Monday, November 11, 2013

Knight: ENDA Was a Vote to Repeal the Bible

Robert Knight has worked for at least six anti-gay organizations. These include Heritage Foundation, Family Research Council, Concerned Women for America, Media Research Center, Coral Ridge Ministries and, currently, the American Civil Rights Union. He also has a regular column in the Washington Times. Today that column is: A ban on the faith-based workplace.
Last week, the U.S. Senate matter-of-factly, with no serious vocal opposition except a last-ditch warning of the consequences by Sen. Dan Coats, Indiana Republican, voted 64 to 32 to expand government and repeal the Bible.

The Employment Non-Discrimination Act doesn’t say that directly, but its core meaning is that employers — and their employees — must accommodate every sexual expression under the sun or face federal prosecution and nuisance lawsuits by the American Civil Liberties Union.
Baloney. In this context accommodate means "oblige" which implies approval. ENDA proscribes disapproval where that is expressed through hiring or promotion. These people always flatter themselves with the notion that we seek or require their approval to be LGBT. And by the way, discrimination will be met with sanctions by the federal government, having nothing to do with the ACLU.

Mr. Knight: Please cite the court cases from the 21 states that have similar laws.

This piece is rife with lies, half-truths and misrepresentations. I don't want to quote it in its entirety. However, later on:
Far from ensuring equality, the bill is a radical departure from civil rights laws, whose protected classes stem from immutable characteristics with no moral content, such as skin color, place of birth or sex. The exception is religion, which is guaranteed by the First Amendment.
Knight is wrong on both counts. Of course sexual orientation and gender identity are no more mutable race.

Secondly, the fact that the free exercise of religion is a Constitutional guarantee is irrelevant to discrimination in the workplace. Moreover, Title VII of the 1964 Civil Rights Act also prohibits discrimination against an individual because of his or her association with another individual of a particular race, color, religion, sex, or national origin. For example, an employer cannot discriminate against a person because of his interracial association with another, such as by an interracial marriage. Those are choices. I'll also remind Mr. Knight that "equal protection" is also a Constitutional guarantee. Knight continues:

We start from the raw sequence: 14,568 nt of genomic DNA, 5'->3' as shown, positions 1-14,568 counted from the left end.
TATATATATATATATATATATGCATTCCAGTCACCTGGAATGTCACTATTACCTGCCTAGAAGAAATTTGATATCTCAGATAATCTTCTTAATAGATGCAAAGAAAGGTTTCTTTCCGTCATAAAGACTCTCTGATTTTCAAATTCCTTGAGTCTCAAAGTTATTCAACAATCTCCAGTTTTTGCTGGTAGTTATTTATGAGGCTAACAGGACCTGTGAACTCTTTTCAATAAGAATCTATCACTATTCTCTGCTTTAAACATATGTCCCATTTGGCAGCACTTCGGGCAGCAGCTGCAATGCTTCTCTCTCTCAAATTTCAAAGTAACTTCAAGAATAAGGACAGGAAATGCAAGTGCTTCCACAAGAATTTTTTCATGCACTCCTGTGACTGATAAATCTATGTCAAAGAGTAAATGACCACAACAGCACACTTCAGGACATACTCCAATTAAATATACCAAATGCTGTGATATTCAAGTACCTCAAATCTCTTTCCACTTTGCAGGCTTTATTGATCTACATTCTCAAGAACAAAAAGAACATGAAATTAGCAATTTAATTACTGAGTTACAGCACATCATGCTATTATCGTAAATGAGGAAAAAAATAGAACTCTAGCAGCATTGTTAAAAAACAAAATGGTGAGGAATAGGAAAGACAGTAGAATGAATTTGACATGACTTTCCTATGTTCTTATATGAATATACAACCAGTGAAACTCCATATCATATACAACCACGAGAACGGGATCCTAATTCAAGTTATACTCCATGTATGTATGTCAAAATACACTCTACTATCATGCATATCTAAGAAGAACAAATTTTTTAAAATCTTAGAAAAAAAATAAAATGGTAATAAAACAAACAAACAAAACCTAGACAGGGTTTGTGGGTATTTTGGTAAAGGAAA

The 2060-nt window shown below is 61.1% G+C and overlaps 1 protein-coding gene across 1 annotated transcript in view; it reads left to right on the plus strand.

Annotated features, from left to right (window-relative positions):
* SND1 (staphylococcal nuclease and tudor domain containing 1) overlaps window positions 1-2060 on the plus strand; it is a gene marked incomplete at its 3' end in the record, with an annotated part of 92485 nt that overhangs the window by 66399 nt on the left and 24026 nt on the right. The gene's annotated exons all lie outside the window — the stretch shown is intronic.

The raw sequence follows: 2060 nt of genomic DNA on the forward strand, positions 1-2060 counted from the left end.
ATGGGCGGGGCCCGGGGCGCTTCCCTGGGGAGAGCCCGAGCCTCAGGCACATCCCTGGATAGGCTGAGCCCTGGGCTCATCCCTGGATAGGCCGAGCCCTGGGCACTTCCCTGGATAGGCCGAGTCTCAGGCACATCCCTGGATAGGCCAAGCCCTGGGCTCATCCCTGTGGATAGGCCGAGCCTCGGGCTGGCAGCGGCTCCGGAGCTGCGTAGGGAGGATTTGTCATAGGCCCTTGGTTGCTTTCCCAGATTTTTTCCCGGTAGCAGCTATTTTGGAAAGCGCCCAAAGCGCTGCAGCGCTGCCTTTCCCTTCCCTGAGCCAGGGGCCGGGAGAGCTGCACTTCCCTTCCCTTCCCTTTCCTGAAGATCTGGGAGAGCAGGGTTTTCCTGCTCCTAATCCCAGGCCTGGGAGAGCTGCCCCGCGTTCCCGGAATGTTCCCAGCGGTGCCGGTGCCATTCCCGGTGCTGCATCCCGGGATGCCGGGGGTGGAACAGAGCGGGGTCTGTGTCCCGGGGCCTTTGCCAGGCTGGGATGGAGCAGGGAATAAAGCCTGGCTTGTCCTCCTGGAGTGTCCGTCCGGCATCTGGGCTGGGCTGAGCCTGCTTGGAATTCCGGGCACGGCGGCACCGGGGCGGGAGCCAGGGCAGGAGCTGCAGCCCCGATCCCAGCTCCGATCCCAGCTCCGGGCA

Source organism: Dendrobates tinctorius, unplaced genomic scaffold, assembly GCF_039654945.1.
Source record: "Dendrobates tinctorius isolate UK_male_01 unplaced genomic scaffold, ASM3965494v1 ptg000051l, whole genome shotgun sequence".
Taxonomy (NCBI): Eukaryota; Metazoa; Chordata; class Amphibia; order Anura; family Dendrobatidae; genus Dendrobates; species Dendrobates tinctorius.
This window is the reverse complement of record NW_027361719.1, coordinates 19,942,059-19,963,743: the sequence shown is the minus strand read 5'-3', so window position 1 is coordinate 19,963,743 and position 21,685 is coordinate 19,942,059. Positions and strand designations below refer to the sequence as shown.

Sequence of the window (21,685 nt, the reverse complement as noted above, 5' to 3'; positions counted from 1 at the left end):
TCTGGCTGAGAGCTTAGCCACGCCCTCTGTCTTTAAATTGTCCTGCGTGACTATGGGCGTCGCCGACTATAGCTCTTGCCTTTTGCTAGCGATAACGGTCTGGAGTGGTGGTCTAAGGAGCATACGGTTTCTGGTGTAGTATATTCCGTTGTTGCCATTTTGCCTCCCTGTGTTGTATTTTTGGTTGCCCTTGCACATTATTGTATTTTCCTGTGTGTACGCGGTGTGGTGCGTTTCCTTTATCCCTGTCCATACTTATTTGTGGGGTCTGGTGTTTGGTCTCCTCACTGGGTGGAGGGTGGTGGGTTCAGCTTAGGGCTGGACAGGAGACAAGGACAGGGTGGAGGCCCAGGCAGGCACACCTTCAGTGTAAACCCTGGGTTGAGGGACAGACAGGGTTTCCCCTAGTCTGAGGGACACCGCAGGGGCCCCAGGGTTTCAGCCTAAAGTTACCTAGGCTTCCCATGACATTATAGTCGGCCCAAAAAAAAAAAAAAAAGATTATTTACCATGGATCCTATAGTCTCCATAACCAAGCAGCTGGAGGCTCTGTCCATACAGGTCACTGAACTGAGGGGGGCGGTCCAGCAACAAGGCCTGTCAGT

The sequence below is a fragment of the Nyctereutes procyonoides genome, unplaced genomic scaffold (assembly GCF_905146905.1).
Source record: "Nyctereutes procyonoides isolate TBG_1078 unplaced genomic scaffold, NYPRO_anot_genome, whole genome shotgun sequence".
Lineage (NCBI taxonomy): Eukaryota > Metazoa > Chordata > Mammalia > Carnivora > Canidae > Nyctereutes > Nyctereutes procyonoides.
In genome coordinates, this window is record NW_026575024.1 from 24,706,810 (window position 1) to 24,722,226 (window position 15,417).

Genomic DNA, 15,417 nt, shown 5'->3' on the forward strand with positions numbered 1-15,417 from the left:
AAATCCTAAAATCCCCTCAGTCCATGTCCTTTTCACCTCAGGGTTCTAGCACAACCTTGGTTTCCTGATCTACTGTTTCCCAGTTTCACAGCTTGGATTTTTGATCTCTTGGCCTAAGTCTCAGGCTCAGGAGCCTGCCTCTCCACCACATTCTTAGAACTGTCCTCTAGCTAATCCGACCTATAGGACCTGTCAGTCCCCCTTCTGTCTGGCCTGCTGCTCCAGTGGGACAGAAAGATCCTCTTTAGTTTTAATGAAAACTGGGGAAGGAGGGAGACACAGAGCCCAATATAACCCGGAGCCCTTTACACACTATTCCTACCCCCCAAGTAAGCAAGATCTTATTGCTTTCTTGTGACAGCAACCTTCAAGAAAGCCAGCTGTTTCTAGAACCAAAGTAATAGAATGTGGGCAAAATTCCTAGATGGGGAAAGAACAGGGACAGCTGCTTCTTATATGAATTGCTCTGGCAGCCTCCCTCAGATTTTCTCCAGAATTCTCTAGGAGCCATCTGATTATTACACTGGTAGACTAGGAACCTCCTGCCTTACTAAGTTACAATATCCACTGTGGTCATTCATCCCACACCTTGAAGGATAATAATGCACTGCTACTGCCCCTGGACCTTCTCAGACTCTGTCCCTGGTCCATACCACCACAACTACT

What makes “sexual orientation” or “gender identity” different is that these categories are vague, not immutable, and the associated behaviors have moral implications. In fact, behavior defines the groups. Otherwise, unlike race or sex, no one would know.
There is nothing "vague" about either sexual orientation or gender identity.  Science has clearly determined that these are immutable. Mutability is a Christian argument based on scriptural conformity.  None of this has anything to do with behavior and the same could be said of religion, national origin, marital status, associations et al. Nobody would know. It's an argument from ignorance. One more paragraph that follows:
By equating such behaviors with neutral, unchangeable characteristics such as ethnicity, the act says to religious employers: “You will abandon your faith-based morality and instead abet behavior that your faith and Scripture says is wrong and harmful.”
That's a gigantic non sequitur. That's akin to saying that hiring a Muslim condones 9/11. What this says to employers is that they should judge people in the workplace according to their performance. It has nothing to do with altering or restricting anyone's religious beliefs. Are these same employers purging their ranks of anyone who is divorced, had an abortion, has had an extra-marital affair or worked at home on the Sabbath? According to Knight's "logic" isn't the employer encouraging these activities?

Knight goes on to list the usual Christian "victims" of marriage equality who aren't really victims. Doing so actually proves the necessity of non-discrimination laws. The real victims are the people who are denied service. Interestingly (on the subject of frivolous litigation) one of these victims is now suing her employer for eight figures because she was suspended, with pay, and then reinstated. Later on, Knight claims:
Add this law to this mix, and we’re well on the way to a day when the feds are editing sermons and punishing churches that don’t have priestesses performing same-sex ceremonies.
Sure. Not even the Roman Catholic Bishops would dare make such a nutty argument.
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